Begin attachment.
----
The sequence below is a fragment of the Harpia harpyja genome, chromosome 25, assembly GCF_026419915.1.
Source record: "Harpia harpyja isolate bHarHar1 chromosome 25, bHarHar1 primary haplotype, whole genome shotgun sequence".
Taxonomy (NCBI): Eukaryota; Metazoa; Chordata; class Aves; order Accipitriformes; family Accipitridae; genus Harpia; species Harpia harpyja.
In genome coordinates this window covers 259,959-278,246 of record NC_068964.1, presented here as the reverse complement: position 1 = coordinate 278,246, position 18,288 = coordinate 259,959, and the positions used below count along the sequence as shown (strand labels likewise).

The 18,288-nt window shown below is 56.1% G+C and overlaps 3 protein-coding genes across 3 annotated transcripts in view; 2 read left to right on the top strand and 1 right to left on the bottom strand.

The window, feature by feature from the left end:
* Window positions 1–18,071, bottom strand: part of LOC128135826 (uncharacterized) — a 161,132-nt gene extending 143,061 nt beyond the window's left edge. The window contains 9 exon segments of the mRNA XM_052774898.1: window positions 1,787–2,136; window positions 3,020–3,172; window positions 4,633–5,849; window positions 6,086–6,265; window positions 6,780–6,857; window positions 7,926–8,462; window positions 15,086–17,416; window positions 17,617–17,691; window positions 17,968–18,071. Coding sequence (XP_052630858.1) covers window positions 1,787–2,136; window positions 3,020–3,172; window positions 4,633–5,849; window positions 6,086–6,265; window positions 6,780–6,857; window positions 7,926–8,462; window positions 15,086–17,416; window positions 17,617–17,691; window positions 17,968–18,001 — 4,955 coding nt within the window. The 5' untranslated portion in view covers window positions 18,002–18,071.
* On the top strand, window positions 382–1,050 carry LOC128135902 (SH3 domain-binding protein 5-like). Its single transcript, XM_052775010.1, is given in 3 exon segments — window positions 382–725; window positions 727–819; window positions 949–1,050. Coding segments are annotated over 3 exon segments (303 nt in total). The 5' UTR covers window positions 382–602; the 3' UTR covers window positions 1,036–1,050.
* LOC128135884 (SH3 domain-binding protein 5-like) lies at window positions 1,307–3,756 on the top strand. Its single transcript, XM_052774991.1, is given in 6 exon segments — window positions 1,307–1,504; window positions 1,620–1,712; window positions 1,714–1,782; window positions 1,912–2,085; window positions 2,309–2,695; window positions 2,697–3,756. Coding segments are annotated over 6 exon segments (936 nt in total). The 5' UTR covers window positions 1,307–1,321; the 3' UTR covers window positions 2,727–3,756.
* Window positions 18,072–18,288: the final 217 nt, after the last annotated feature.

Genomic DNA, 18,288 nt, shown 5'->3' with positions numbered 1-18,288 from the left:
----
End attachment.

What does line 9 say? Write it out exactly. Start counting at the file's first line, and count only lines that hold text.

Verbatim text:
* LOC128135884 (SH3 domain-binding protein 5-like) lies at window positions 1,307–3,756 on the top strand. Its single transcript, XM_052774991.1, is given in 6 exon segments — window positions 1,307–1,504; window positions 1,620–1,712; window positions 1,714–1,782; window positions 1,912–2,085; window positions 2,309–2,695; window positions 2,697–3,756. Coding segments are annotated over 6 exon segments (936 nt in total). The 5' UTR covers window positions 1,307–1,321; the 3' UTR covers window positions 2,727–3,756.